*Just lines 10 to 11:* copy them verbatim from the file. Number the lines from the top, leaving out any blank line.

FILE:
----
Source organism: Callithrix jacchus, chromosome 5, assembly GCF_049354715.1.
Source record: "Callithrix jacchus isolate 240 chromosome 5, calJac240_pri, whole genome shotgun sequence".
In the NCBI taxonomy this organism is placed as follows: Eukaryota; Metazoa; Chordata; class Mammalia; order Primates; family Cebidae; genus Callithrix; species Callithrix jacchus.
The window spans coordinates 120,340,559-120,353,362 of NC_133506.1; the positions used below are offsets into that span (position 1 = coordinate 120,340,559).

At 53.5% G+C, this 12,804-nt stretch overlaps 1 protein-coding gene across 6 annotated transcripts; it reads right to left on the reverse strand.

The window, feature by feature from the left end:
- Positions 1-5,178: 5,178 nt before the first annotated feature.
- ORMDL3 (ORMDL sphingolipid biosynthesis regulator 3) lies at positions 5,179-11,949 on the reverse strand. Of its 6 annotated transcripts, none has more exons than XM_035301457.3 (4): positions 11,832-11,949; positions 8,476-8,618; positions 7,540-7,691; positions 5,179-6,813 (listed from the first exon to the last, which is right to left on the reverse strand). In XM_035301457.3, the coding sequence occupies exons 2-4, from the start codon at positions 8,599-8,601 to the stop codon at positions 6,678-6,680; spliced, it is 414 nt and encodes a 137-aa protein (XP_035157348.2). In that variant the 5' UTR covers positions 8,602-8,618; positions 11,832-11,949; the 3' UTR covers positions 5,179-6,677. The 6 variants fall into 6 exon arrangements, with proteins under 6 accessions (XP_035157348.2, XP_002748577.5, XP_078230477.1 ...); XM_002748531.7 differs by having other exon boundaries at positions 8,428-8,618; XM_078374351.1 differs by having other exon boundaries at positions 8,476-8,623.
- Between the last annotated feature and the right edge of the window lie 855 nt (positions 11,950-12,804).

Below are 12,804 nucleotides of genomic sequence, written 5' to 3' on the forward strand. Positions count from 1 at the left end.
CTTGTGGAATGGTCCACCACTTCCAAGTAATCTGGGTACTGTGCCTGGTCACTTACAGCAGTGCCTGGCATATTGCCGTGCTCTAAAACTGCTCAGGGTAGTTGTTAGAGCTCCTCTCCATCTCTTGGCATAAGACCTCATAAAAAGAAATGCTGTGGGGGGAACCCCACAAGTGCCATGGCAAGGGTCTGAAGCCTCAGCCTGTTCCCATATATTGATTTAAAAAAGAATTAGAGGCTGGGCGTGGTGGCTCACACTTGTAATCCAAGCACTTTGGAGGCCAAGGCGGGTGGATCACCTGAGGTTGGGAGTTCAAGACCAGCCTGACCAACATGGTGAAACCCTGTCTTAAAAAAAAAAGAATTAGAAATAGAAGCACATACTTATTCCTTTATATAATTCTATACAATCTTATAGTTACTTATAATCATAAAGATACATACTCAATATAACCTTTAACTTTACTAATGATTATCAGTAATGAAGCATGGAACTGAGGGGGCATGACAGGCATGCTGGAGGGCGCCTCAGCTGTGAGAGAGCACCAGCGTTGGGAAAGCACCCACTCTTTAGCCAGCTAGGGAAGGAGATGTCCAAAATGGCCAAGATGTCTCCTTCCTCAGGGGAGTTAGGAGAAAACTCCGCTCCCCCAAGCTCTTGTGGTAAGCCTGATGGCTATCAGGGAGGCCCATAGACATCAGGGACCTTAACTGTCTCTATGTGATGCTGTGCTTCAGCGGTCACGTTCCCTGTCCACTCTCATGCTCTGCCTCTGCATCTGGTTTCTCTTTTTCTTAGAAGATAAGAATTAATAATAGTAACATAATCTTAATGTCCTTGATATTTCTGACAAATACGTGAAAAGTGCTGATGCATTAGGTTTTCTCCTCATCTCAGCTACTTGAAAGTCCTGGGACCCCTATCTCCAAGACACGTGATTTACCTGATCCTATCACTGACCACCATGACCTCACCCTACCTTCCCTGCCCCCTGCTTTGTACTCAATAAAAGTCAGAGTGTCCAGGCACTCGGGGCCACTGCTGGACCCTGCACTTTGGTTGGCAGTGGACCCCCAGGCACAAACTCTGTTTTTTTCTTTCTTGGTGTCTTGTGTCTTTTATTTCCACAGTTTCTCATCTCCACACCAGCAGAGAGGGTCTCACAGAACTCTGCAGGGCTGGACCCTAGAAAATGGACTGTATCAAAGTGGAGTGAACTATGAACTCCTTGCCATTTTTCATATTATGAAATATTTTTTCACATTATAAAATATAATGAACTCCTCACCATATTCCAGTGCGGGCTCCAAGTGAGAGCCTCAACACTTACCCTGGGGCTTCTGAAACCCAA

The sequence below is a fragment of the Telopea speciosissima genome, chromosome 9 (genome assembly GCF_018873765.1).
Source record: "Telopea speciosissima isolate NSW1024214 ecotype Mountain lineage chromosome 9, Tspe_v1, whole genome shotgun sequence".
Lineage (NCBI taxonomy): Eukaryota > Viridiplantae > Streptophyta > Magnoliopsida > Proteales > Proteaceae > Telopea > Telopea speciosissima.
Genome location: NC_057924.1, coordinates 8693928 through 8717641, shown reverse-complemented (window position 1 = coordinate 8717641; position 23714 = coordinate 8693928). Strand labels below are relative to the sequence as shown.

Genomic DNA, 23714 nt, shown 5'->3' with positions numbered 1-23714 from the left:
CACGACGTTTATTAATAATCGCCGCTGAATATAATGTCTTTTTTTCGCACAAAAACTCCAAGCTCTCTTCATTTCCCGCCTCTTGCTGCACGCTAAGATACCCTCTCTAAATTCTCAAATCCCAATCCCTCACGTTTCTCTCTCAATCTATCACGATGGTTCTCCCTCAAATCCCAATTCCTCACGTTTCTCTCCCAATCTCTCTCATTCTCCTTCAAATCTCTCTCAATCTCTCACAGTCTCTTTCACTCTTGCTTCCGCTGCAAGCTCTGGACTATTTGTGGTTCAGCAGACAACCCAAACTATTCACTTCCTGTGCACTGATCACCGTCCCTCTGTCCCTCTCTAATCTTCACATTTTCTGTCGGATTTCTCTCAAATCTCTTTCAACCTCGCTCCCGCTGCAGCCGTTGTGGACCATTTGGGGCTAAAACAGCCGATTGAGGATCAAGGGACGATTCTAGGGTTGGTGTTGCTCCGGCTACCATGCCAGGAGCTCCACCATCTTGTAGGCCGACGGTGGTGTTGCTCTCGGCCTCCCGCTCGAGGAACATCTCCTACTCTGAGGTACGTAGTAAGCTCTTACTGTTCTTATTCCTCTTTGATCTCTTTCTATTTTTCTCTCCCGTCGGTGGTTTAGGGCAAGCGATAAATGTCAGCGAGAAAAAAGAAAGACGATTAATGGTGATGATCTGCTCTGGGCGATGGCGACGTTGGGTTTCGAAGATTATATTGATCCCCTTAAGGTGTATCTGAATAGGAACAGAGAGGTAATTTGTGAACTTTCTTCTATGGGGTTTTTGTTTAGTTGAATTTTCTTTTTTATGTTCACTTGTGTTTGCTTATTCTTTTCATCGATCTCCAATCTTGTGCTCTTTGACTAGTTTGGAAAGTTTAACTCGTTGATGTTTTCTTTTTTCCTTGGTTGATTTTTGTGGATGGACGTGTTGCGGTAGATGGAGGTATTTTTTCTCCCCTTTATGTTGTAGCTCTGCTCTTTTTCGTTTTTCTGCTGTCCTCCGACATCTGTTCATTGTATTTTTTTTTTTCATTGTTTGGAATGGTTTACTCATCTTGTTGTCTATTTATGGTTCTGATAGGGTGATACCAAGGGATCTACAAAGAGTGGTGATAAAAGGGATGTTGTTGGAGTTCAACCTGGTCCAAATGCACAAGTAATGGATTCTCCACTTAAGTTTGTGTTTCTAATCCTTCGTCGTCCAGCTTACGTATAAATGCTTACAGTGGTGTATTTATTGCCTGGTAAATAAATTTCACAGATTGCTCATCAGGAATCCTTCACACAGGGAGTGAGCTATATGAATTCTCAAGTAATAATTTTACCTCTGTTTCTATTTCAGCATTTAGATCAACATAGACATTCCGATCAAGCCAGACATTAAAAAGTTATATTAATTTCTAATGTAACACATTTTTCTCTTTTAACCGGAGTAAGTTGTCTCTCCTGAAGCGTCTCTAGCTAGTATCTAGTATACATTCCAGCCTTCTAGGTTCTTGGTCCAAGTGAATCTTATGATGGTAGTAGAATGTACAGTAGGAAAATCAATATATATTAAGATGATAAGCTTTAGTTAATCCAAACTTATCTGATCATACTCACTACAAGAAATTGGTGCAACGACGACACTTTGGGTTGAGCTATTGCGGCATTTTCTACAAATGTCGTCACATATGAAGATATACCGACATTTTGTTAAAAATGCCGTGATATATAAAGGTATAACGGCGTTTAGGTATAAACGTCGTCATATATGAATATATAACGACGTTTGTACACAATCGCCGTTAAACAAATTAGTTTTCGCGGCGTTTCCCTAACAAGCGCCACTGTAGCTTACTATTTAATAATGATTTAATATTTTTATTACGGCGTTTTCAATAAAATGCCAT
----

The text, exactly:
Below are 12,804 nucleotides of genomic sequence, written 5' to 3' on the forward strand. Positions count from 1 at the left end.
CTTGTGGAATGGTCCACCACTTCCAAGTAATCTGGGTACTGTGCCTGGTCACTTACAGCAGTGCCTGGCATATTGCCGTGCTCTAAAACTGCTCAGGGTAGTTGTTAGAGCTCCTCTCCATCTCTTGGCATAAGACCTCATAAAAAGAAATGCTGTGGGGGGAACCCCACAAGTGCCATGGCAAGGGTCTGAAGCCTCAGCCTGTTCCCATATATTGATTTAAAAAAGAATTAGAGGCTGGGCGTGGTGGCTCACACTTGTAATCCAAGCACTTTGGAGGCCAAGGCGGGTGGATCACCTGAGGTTGGGAGTTCAAGACCAGCCTGACCAACATGGTGAAACCCTGTCTTAAAAAAAAAAGAATTAGAAATAGAAGCACATACTTATTCCTTTATATAATTCTATACAATCTTATAGTTACTTATAATCATAAAGATACATACTCAATATAACCTTTAACTTTACTAATGATTATCAGTAATGAAGCATGGAACTGAGGGGGCATGACAGGCATGCTGGAGGGCGCCTCAGCTGTGAGAGAGCACCAGCGTTGGGAAAGCACCCACTCTTTAGCCAGCTAGGGAAGGAGATGTCCAAAATGGCCAAGATGTCTCCTTCCTCAGGGGAGTTAGGAGAAAACTCCGCTCCCCCAAGCTCTTGTGGTAAGCCTGATGGCTATCAGGGAGGCCCATAGACATCAGGGACCTTAACTGTCTCTATGTGATGCTGTGCTTCAGCGGTCACGTTCCCTGTCCACTCTCATGCTCTGCCTCTGCATCTGGTTTCTCTTTTTCTTAGAAGATAAGAATTAATAATAGTAACATAATCTTAATGTCCTTGATATTTCTGACAAATACGTGAAAAGTGCTGATGCATTAGGTTTTCTCCTCATCTCAGCTACTTGAAAGTCCTGGGACCCCTATCTCCAAGACACGTGATTTACCTGATCCTATCACTGACCACCATGACCTCACCCTACCTTCCCTGCCCCCTGCTTTGTACTCAATAAAAGTCAGAGTGTCCAGGCACTCGGGGCCACTGCTGGACCCTGCACTTTGGTTGGCAGTGGACCCCCAGGCACAAACTCTGTTTTTTTCTTTCTTGGTGTCTTGTGTCTTTTATTTCCACAGTTTCTCATCTCCACACCAGCAGAGAGGGTCTCACAGAACTCTGCAGGGCTGGACCCTAGAAAATGGACTGTATCAAAGTGGAGTGAACTATGAACTCCTTGCCATTTTTCATATTATGAAATATTTTTTCACATTATAAAATATAATGAACTCCTCACCATATTCCAGTGCGGGCTCCAAGTGAGAGCCTCAACACTTACCCTGGGGCTTCTGAAACCCAA